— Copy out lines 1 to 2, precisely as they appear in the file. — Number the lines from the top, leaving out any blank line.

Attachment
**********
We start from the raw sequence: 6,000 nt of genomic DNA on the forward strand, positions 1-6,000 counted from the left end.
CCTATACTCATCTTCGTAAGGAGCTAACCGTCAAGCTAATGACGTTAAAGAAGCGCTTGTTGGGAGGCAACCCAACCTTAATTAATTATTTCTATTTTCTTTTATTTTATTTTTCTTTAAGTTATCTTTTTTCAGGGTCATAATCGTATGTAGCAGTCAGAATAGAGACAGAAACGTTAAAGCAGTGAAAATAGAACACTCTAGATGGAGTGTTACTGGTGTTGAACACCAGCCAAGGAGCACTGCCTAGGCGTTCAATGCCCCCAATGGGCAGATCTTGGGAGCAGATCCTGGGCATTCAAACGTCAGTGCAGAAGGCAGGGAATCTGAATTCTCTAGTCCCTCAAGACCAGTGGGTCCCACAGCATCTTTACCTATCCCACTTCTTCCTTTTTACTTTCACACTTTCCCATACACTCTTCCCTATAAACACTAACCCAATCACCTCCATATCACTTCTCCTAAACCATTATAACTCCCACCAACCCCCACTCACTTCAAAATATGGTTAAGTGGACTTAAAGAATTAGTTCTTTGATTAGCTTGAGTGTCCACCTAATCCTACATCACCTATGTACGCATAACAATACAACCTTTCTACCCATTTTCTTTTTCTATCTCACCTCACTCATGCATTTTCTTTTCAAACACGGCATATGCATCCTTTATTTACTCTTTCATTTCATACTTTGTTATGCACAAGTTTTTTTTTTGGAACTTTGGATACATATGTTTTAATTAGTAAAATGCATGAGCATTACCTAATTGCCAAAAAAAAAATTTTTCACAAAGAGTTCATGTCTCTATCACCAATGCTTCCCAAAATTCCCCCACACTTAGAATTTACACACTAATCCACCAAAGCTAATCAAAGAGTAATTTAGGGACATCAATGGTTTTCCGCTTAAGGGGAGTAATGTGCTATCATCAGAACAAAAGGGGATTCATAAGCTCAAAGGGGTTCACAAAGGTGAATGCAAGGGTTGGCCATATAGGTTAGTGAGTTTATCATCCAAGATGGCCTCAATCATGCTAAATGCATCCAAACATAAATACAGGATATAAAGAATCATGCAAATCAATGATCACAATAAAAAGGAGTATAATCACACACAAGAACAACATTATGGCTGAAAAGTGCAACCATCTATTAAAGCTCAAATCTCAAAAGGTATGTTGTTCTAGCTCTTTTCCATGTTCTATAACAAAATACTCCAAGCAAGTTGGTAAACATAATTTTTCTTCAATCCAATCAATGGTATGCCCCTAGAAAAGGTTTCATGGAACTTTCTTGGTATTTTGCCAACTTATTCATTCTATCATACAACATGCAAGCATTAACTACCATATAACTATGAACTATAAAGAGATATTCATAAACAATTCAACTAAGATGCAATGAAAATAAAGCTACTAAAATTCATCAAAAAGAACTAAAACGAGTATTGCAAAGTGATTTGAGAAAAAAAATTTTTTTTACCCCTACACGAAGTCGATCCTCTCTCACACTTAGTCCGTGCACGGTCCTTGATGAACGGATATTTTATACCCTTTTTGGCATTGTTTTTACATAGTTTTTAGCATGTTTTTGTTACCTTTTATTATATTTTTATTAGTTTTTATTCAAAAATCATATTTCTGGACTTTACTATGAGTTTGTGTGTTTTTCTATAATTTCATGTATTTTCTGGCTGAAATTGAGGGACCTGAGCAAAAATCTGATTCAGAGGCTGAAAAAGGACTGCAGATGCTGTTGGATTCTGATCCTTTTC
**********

We start from the raw sequence: 6,000 nt of genomic DNA on the forward strand, positions 1-6,000 counted from the left end.
CCTATACTCATCTTCGTAAGGAGCTAACCGTCAAGCTAATGACGTTAAAGAAGCGCTTGTTGGGAGGCAACCCAACCTTAATTAATTATTTCTATTTTCTTTTATTTTATTTTTCTTTAAGTTATCTTTTTTCAGGGTCATAATCGTATGTAGCAGTCAGAATAGAGACAGAAACGTTAAAGCAGTGAAAATAGAACACTCTAGATGGAGTGTTACTGGTGTTGAACACCAGCCAAGGAGCACTGCCTAGGCGTTCAATGCCCCCAATGGGCAGATCTTGGGAGCAGATCCTGGGCATTCAAACGTCAGTGCAGAAGGCAGGGAATCTGAATTCTCTAGTCCCTCAAGACCAGTGGGTCCCACAGCATCTTTACCTATCCCACTTCTTCCTTTTTACTTTCACACTTTCCCATACACTCTTCCCTATAAACACTAACCCAATCACCTCCATATCACTTCTCCTAAACCATTATAACTCCCACCAACCCCCACTCACTTCAAAATATGGTTAAGTGGACTTAAAGAATTAGTTCTTTGATTAGCTTGAGTGTCCACCTAATCCTACATCACCTATGTACGCATAACAATACAACCTTTCTACCCATTTTCTTTTTCTATCTCACCTCACTCATGCATTTTCTTTTCAAACACGGCATATGCATCCTTTATTTACTCTTTCATTTCATACTTTGTTATGCACAAGTTTTTTTTTTGGAACTTTGGATACATATGTTTTAATTAGTAAAATGCATGAGCATTACCTAATTGCCAAAAAAAAAATTTTTCACAAAGAGTTCATGTCTCTATCACCAATGCTTCCCAAAATTCCCCCACACTTAGAATTTACACACTAATCCACCAAAGCTAATCAAAGAGTAATTTAGGGACATCAATGGTTTTCCGCTTAAGGGGAGTAATGTGCTATCATCAGAACAAAAGGGGATTCATAAGCTCAAAGGGGTTCACAAAGGTGAATGCAAGGGTTGGCCATATAGGTTAGTGAGTTTATCATCCAAGATGGCCTCAATCATGCTAAATGCATCCAAACATAAATACAGGATATAAAGAATCATGCAAATCAATGATCACAATAAAAAGGAGTATAATCACACACAAGAACAACATTATGGCTGAAAAGTGCAACCATCTATTAAAGCTCAAATCTCAAAAGGTATGTTGTTCTAGCTCTTTTCCATGTTCTATAACAAAATACTCCAAGCAAGTTGGTAAACATAATTTTTCTTCAATCCAATCAATGGTATGCCCCTAGAAAAGGTTTCATGGAACTTTCTTGGTATTTTGCCAACTTATTCATTCTATCATACAACATGCAAGCATTAACTACCATATAACTATGAACTATAAAGAGATATTCATAAACAATTCAACTAAGATGCAATGAAAATAAAGCTACTAAAATTCATCAAAAAGAACTAAAACGAGTATTGCAAAGTGATTTGAGAAAAAAAATTTTTTTTACCCCTACACGAAGTCGATCCTCTCTCACACTTAGTCCGTGCACGGTCCTTGATGAACGGATATTTTATACCCTTTTTGGCATTGTTTTTACATAGTTTTTAGCATGTTTTTGTTACCTTTTATTATATTTTTATTAGTTTTTATTCAAAAATCATATTTCTGGACTTTACTATGAGTTTGTGTGTTTTTCTATAATTTCATGTATTTTCTGGCTGAAATTGAGGGACCTGAGCAAAAATCTGATTCAGAGGCTGAAAAAGGACTGCAGATGCTGTTGGATTCTGATCCTTTTC